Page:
Gift of free house has tax consequences
My father wants to gift my wife and I a house.
He wants to do it as a one-time gift -- not in increments. The home
is appraised at $530,000 and the basis is $12,000. There is currently
one mortgage of $115,000.
Using the unified gift credit of $1 million, would
he have to pay any tax at all or just on the difference between
the $12,000 basis and the original loan amount of $140,000, which
was a cash-out refi many years ago.
Thank you for helping with this matter.
You certainly don't want to look a gift house in the mouth, but
before you saddle up, you need to consider some pitfalls. First,
since your dad's cost in the property is less than his debt, he'll
have a capital gain on the transfer by gift to you. The gain is
the difference between the current debt (the $115,000, not the $140,000)
and his cost basis. The remainder will be gift-tax free based on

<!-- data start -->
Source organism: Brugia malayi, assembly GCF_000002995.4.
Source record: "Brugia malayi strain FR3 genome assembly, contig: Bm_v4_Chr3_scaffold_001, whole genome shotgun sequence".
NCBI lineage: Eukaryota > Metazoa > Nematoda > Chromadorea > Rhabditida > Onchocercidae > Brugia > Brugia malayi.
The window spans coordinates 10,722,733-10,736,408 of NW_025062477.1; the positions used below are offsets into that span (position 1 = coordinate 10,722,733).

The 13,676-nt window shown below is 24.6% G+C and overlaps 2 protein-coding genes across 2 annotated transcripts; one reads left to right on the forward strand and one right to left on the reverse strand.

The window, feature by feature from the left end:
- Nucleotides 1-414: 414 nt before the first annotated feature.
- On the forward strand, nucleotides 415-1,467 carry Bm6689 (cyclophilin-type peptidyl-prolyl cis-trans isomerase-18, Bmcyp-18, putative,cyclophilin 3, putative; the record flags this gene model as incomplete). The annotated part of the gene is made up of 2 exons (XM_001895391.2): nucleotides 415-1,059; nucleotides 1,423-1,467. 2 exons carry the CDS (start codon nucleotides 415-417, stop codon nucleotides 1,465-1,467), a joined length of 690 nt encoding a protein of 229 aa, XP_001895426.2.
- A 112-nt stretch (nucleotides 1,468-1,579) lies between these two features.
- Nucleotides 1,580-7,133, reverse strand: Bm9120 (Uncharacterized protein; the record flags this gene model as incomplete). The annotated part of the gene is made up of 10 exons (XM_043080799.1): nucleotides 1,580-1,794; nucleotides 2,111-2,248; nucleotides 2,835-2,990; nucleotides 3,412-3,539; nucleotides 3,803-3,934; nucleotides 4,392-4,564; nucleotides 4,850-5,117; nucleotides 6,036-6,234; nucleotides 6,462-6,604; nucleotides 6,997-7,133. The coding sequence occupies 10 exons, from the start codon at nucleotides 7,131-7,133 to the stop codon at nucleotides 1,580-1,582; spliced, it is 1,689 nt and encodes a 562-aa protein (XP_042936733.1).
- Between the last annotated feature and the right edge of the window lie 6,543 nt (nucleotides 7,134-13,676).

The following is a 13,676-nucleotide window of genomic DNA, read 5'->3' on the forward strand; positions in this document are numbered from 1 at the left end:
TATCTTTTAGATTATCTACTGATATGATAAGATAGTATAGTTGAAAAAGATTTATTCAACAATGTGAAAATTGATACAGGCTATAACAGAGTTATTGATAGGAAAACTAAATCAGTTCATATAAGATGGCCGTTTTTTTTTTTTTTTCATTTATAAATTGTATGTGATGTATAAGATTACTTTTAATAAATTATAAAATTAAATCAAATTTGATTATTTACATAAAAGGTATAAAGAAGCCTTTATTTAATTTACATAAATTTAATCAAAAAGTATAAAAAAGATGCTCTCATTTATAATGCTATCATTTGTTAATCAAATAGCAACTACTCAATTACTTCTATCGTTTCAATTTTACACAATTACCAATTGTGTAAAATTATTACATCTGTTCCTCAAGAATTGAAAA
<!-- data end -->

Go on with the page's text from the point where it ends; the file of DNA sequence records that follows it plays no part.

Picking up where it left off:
the unified credit.
The next issue is your cost in the property. Transfers
by gift receive a carry-over basis (the donor's cost), plus any
gain recognized by your dad. This means your cost basis on a later
sale will be the amount of the mortgage you assume, which includes
your dad's cost. (It's an algebraic equation wherein Dad's gain
= mortgage less cost, or $115,000 - $12,000. So son's cost basis
= Dad's gain plus cost, or $103,000 + $12,000. Therefore the son's
cost basis is the mortgage amount, or $115,000.)
If you hang on to the house for a few years, your
gain at that time might then exceed the maximum exclusion of $500,000
from the sale of a primary residence. Since the numbers are rather
large, I suggest you consult with a CPA on how best to structure
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